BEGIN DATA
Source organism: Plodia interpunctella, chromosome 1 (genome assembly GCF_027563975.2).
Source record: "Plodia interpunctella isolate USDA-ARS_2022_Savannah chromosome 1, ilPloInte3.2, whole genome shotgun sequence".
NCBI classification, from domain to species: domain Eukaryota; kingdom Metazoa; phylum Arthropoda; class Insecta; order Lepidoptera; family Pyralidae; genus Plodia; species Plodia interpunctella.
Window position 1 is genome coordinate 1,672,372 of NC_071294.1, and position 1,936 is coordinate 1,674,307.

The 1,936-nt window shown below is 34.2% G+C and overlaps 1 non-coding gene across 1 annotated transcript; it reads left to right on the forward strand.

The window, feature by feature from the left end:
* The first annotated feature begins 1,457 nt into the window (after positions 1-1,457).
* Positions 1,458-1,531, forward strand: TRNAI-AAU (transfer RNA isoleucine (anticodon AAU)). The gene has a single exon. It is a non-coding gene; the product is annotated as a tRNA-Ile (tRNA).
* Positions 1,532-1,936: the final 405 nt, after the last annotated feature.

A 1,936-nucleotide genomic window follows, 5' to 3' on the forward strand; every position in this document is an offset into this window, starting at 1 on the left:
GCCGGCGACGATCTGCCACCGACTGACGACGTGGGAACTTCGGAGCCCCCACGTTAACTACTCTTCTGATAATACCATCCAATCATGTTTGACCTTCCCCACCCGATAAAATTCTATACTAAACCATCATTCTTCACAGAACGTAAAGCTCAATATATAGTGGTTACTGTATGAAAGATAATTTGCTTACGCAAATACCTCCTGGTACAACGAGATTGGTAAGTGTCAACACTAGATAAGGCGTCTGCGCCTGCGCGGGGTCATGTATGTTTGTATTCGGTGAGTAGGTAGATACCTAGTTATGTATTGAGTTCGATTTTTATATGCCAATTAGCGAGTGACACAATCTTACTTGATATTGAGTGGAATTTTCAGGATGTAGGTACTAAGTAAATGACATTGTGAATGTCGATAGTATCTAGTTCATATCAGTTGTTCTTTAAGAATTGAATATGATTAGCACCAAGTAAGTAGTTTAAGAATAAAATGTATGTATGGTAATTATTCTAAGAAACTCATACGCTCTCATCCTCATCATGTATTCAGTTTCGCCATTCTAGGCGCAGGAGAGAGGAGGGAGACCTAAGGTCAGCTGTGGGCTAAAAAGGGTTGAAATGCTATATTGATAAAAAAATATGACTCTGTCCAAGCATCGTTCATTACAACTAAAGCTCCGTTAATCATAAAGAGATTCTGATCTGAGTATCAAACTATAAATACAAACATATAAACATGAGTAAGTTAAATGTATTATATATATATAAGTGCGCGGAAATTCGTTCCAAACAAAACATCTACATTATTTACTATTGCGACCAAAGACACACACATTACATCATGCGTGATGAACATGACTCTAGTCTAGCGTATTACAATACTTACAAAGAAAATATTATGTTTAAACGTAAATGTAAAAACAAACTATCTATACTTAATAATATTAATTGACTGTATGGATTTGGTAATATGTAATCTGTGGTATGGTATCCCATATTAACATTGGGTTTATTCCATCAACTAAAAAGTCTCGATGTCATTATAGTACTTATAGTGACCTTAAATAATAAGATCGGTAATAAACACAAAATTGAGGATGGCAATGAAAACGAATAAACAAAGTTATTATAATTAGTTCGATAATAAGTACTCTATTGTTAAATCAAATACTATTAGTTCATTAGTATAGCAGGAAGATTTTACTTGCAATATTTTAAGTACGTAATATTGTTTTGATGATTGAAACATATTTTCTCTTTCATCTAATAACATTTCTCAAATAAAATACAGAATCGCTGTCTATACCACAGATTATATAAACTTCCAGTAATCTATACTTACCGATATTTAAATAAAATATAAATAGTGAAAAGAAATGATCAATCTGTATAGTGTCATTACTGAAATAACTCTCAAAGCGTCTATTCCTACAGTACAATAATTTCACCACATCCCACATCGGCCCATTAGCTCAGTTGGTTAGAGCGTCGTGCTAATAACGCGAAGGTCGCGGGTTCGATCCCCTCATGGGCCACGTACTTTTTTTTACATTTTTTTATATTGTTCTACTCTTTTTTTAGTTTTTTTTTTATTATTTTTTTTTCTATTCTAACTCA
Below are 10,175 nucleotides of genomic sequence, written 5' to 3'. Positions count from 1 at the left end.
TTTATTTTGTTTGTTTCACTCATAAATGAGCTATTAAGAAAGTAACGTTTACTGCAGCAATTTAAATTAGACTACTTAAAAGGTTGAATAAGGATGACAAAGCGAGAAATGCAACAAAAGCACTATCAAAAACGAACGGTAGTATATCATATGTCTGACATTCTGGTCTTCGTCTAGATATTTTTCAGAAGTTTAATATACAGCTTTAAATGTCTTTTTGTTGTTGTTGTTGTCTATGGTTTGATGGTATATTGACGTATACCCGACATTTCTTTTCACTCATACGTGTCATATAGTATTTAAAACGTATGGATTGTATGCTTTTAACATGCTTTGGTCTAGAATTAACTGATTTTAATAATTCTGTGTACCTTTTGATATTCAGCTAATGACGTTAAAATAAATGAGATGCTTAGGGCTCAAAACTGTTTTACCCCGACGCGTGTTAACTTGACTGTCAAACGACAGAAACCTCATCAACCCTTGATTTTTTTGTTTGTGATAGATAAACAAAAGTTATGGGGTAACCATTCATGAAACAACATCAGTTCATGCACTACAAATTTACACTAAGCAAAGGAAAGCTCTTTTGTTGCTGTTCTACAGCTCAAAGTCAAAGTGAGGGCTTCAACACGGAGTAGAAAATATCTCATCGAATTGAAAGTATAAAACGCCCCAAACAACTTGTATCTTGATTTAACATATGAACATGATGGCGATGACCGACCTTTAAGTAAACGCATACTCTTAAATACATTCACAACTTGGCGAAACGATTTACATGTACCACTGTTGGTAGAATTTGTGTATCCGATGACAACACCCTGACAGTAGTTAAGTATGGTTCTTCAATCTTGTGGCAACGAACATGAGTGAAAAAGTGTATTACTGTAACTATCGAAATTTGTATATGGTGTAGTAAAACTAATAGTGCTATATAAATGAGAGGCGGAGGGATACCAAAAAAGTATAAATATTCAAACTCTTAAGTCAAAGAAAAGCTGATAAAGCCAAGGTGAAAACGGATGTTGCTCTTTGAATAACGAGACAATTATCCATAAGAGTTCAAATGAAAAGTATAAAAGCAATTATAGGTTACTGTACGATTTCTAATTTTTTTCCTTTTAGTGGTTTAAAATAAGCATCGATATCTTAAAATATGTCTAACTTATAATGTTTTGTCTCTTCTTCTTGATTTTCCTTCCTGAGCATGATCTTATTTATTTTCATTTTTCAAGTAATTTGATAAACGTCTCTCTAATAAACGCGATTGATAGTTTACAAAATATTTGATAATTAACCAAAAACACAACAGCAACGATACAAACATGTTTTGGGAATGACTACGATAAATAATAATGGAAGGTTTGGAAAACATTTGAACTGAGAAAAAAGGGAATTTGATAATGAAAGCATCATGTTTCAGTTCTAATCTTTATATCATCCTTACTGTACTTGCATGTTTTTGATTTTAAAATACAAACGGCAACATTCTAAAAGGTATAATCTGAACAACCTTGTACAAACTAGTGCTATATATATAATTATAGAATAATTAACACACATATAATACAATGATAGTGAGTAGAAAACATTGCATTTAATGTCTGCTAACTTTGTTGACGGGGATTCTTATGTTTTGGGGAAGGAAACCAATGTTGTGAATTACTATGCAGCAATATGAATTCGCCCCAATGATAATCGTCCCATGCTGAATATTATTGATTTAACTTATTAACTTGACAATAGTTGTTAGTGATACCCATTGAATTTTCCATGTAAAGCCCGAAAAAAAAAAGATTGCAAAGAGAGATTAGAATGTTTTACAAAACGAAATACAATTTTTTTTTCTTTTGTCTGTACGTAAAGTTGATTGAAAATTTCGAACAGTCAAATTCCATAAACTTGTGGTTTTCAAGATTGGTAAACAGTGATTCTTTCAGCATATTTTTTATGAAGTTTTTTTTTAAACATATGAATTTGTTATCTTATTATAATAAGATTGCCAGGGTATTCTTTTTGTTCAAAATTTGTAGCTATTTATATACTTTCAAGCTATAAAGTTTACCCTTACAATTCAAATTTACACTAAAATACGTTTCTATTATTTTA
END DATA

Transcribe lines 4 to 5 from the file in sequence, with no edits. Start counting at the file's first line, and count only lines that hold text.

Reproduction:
Window position 1 is genome coordinate 1,672,372 of NC_071294.1, and position 1,936 is coordinate 1,674,307.

The 1,936-nt window shown below is 34.2% G+C and overlaps 1 non-coding gene across 1 annotated transcript; it reads left to right on the forward strand.